Last Updated Projects in Industry Regulations
Our Negotiations for the Local Tax in Vienna
Regretfully, we have learned that the City of Vienna has prematurely broken off negotiations on the automated collection of local taxes via our platform. With a corresponding agreement, Airbnb would have automatically collected the tourism tax from the guest when booking and paid it to the City of Vienna. This would have meant less administrative work for both our host community and the city. Back in 2016, we offered to collect the tourism levy on behalf of our hosts in the City of Vienna. Immediately after the change of the Tourism Promotion Act we renewed said offer, and were in constructive negotiations for months. Therefore, we cannot understand the sudden termination of these negotiations. All the differences that the City of Vienna cited as reasons for the termination are bridgeable ones for Airbnb. We have communicated this to the city administration.
Important update for home sharers across Ireland
Minister for Housing Eoghan Murphy has announced new proposals for short-term lettings regulations. Airbnb supports the legitimisation of home sharing worldwide and has long called for fair and proportionate rules for home sharing which will offer clarity to the host community across Ireland. However, it is not clear how the proposed set of restrictive regulations addresses the government’s housing concerns.
Privacy Principles For A Modern National Regulatory Framework
There are a range of strong privacy, data security, consumer protection, and anti-discrimination laws that exist today. These include Section 5 of the FTC Act and the Clayton Act, as well as more than 15 other federal statutes and implementing regulations that are sector specific or relate to particular activities. Additionally, there are myriad state laws relating to privacy and data security, enforced by state attorneys general or private litigants, including state data breach notification statutes and unfair and deceptive acts and practices statutes; data security and encryption laws; and a variety of other privacy laws that relate to online privacy, social security numbers, and data brokers. Our member companies comply with these current laws as well as with self-regulatory principles and rules that govern how they operate and do business. However, this array of laws also creates a “patchwork” effect that complicate compliance efforts and lead to inconsistent experiences for individuals.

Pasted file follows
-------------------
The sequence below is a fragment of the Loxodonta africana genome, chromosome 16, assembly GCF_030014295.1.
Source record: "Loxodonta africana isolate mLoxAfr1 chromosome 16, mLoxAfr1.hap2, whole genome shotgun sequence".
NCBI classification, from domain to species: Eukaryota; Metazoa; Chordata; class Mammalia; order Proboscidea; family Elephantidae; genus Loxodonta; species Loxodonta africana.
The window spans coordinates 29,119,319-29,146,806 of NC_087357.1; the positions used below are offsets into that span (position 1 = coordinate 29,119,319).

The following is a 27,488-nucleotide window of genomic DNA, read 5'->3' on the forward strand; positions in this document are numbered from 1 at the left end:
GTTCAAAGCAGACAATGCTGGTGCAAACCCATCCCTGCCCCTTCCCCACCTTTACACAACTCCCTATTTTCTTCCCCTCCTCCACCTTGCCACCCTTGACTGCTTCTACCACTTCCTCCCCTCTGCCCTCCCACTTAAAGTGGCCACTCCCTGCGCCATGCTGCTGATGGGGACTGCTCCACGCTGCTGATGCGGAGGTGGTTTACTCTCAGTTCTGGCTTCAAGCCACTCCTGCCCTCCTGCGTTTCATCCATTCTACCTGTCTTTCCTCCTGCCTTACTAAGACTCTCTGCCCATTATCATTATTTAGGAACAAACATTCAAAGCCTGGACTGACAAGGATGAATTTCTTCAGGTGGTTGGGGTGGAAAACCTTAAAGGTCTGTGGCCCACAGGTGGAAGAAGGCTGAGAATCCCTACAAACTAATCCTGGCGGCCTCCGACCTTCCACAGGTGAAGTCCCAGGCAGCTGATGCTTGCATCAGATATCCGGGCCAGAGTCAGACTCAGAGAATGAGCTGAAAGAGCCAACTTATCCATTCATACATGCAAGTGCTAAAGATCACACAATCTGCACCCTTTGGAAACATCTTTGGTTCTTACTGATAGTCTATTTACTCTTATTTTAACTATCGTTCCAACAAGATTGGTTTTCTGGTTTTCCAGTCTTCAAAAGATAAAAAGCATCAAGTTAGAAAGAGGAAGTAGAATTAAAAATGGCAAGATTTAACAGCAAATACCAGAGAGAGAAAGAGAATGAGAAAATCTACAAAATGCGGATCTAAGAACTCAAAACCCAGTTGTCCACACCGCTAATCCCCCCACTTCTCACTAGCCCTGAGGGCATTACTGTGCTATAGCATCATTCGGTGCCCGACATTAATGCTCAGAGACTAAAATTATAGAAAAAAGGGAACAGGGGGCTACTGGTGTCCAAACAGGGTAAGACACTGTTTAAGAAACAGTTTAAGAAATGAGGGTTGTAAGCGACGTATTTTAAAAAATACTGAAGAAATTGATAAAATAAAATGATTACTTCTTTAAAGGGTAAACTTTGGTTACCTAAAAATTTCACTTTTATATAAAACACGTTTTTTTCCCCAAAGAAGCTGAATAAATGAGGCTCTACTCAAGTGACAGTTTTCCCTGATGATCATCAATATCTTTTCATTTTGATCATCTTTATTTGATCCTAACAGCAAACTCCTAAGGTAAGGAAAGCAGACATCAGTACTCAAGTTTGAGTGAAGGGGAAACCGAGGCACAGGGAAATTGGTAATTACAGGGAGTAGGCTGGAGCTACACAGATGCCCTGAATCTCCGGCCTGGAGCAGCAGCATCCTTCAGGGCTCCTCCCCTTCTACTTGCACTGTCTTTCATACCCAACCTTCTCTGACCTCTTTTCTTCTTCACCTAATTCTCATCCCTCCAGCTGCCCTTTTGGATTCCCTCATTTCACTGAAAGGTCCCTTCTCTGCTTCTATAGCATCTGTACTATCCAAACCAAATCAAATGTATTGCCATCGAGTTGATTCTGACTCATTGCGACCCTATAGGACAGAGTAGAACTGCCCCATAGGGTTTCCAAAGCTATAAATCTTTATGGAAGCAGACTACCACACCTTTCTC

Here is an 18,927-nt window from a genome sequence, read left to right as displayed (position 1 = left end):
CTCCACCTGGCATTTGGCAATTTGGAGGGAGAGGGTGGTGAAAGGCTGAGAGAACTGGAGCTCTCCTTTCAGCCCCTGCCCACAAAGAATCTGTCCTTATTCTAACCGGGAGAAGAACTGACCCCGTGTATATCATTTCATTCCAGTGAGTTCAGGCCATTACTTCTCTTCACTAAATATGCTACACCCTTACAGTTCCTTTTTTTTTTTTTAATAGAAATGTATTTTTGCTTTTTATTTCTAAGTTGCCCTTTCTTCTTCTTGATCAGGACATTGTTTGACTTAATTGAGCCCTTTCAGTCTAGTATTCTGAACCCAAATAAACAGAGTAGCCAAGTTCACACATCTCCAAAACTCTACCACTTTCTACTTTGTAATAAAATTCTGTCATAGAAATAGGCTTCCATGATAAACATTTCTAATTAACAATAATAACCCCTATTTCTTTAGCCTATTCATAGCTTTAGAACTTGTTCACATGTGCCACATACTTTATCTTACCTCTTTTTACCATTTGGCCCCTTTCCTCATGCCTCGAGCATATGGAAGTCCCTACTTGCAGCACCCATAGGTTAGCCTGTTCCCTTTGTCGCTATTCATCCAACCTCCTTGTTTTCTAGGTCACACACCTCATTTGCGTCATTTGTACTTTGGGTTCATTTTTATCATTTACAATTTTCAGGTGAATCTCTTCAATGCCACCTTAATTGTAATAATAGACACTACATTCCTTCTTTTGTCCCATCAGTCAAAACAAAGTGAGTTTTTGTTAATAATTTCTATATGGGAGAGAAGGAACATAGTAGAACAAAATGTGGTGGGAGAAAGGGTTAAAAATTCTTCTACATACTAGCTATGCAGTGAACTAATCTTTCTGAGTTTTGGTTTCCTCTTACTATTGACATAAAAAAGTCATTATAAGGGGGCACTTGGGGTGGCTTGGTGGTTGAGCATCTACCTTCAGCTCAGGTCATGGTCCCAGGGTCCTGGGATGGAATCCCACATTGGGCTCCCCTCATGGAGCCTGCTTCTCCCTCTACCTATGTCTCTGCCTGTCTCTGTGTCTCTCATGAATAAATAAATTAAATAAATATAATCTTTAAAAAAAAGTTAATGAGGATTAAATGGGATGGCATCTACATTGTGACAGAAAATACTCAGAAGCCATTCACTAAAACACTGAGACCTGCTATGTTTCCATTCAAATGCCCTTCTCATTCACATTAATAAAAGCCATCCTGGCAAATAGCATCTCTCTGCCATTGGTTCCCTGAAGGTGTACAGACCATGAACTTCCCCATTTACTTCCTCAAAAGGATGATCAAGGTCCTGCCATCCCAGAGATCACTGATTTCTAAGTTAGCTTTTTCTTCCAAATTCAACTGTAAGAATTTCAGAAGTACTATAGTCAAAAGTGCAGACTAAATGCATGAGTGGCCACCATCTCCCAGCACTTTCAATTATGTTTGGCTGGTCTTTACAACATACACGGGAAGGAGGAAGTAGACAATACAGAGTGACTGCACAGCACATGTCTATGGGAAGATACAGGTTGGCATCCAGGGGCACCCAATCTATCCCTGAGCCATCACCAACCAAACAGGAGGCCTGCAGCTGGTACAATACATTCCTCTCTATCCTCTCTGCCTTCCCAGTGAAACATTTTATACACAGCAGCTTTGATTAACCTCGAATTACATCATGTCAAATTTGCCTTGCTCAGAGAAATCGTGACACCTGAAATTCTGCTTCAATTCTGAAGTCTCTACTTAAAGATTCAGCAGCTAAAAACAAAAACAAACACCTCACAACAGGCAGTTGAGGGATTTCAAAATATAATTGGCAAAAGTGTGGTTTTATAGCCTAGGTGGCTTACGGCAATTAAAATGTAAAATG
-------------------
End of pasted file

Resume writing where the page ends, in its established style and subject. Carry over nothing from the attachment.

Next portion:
In the Matter of Rural Call Completion
The FCC's rural call completion data collection, reporting and retention requirements not only are ineffective at addressing alleged rural call completion problems, but also involve substantial compliance costs, and should accordingly be eliminated.
A Shameful Sugar Policy
Despite the popularized image of the United States as a bastion of capitalism and free trade, the price of sugar and its production are determined in this country as much by bureaucrats and politicians as by consumers and producers. The end result is domestic sugar prices that are typically twice those of the world sugar market. We have, in effect, the absurd situation in which the federal government, the country’s lead enforcer in halting anti-competitive actions, simultaneously finds itself in the position of cartel ringleader. As much as U.S. officials, including President Donald Trump, seek to portray the United States as a free trade exemplar beset by trading partners engaged in practices that are supposedly neither fair nor reciprocal, the sugar program exposes this rhetoric as at best overwrought. How can the United States bemoan closed foreign agriculture markets when it engages in such protectionism in the same sector? According to the U.S. International Trade Commission, the removal of import restrictions would produce average annual welfare gains of $342.7 million, while economist Michael K. Wohlgenant of North Carolina State University has calculated that the artificially high cost of U.S. sugar imposes an average burden on consumers of $2.4 billion per year — a benefit to producers of $1.4 billion per year — with a resulting net cost of $1 billion.
FDA Tobacco E-Cig Regulations
The FDA has proposed a massive, overreaching “tobacco” rule to impose expensive and burdensome regulations on small businesses in the e-cigarette, cigar and vaping industries. This expensive and time-consuming approval process would take 5,000 hours to complete and cost $330,000 per product – at minimum! This requirement alone would effectively ban 98.5 percent of all e-cigarettes on the market today. It would also devastate the 85,000 manufacturing jobs in the cigar industry. While large manufacturers may be able to afford the costs of this new regulation, many family-owned businesses cannot. Finally, while this rule claims to be a “tobacco rule,” the inclusion of vaping products proves otherwise. Vaping products contain no tobacco.
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